El Niños effects on a Pacific Northwest river valley offer forecasters a window to dry years ahead
PARCHED--Water officials keep tabs on snowpack and reservoir levels to help them forecast drought, this for the Yakima River Valley, mid-February 2005. If this snowpack picture holds up, reservoirs will be depleted and farmers in many water districts can expect irrigation sources to run dry this summer. As climate in the region changes, this forecast will become more and more common, with severe consequences for those who do not plan. (Sources: reservoir levels, U.S. Department of the Interior, Bureau of Reclamation, Pacific Northwest Region; snowpack water data, USDA Natural Resources Conservation Service. Compilation: Michael J. Scott, Pacific Northwest National Laboratory.)
Global warming conversations have shifted from whether climate is changing to how we will deal with the inevitable consequences. And the price you pay will depend on where you live and how well you prepare, suggests one of the most detailed studies to date on global warming and its likely effect on human activity.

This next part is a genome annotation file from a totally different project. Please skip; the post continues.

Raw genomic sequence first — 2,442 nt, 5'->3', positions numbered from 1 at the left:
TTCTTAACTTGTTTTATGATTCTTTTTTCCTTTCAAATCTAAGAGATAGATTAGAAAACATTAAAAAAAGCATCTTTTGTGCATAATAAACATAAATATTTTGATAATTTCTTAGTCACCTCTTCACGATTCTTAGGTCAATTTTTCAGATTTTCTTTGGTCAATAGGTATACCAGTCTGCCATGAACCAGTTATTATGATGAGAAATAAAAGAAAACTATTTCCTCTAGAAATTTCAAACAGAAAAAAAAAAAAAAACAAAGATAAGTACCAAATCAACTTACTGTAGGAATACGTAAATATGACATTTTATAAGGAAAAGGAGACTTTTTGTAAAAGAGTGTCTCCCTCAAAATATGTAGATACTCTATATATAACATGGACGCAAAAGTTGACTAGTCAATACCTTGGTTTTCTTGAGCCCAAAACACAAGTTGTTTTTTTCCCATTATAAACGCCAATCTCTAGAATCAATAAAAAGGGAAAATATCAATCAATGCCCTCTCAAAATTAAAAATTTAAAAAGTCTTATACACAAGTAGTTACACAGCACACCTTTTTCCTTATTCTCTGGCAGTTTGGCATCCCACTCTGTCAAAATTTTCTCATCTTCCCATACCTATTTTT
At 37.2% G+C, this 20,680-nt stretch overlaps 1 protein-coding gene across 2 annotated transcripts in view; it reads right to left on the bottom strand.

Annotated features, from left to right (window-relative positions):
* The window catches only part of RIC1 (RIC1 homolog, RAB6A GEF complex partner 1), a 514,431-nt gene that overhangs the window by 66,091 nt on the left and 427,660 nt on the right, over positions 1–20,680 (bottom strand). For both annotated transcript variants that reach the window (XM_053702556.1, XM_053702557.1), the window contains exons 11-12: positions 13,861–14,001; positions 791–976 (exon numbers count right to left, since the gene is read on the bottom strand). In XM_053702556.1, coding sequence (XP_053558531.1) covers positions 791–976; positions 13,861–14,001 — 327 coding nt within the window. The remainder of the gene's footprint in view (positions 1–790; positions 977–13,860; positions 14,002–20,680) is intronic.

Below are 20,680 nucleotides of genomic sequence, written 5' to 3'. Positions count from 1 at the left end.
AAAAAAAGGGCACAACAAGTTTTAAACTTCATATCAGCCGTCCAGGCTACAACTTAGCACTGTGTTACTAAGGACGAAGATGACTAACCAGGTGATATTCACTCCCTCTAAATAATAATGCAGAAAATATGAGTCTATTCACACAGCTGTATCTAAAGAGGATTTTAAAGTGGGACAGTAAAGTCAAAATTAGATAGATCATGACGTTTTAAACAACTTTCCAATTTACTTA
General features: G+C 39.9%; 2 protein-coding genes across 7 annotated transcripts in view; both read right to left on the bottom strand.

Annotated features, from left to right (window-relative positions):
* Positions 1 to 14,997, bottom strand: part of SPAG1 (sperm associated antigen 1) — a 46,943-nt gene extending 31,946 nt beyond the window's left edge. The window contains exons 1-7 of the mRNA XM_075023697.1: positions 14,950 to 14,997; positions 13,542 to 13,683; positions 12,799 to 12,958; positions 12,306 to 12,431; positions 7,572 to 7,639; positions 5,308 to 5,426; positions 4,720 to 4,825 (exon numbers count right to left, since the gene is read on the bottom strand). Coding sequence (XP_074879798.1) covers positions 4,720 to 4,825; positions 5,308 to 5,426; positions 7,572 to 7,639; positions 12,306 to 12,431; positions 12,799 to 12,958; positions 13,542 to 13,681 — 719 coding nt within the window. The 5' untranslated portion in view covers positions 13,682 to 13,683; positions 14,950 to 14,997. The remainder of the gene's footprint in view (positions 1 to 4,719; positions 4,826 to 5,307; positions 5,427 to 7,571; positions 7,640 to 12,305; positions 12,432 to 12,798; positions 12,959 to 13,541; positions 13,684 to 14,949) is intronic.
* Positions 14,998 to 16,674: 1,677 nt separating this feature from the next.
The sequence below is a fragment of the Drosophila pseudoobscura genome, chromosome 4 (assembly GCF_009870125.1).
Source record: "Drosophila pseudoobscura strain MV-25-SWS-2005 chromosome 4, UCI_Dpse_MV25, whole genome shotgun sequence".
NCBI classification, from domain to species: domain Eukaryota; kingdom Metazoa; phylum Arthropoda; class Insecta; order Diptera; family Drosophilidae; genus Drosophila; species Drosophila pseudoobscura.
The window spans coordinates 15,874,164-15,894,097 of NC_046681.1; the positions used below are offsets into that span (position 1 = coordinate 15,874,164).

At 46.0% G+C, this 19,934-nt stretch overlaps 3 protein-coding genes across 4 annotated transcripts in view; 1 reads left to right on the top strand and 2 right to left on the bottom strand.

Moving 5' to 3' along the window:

"Like politics, global climate change is local," said Michael J. Scott, a staff scientist at the Department of Energys Pacific Northwest National Laboratory in Richland, Wash. "Our behavior where we live must change with the climate if we are to stave off economic and natural catastrophemeet the challenge Mother Nature may hand us in the next few years."
Bill Cannon | EurekAlert!
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Researchers from the University of Hamburg in Germany, in collaboration with colleagues from the University of Aarhus in Denmark, have synthesized a new superconducting material by growing a few layers of an antiferromagnetic transition-metal chalcogenide on a bismuth-based topological insulator, both being non-superconducting materials.
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Among the general public, solar thermal energy is currently associated with dark blue, rectangular collectors on building roofs. Technologies are needed for aesthetically high quality architecture which offer the architect more room for manoeuvre when it comes to low- and plus-energy buildings. With the “ArKol” project, researchers at Fraunhofer ISE together with partners are currently developing two façade collectors for solar thermal energy generation, which permit a high degree of design flexibility: a strip collector for opaque façade sections and a solar thermal blind for transparent sections. The current state of the two developments will be presented at the BAU 2017 trade fair.
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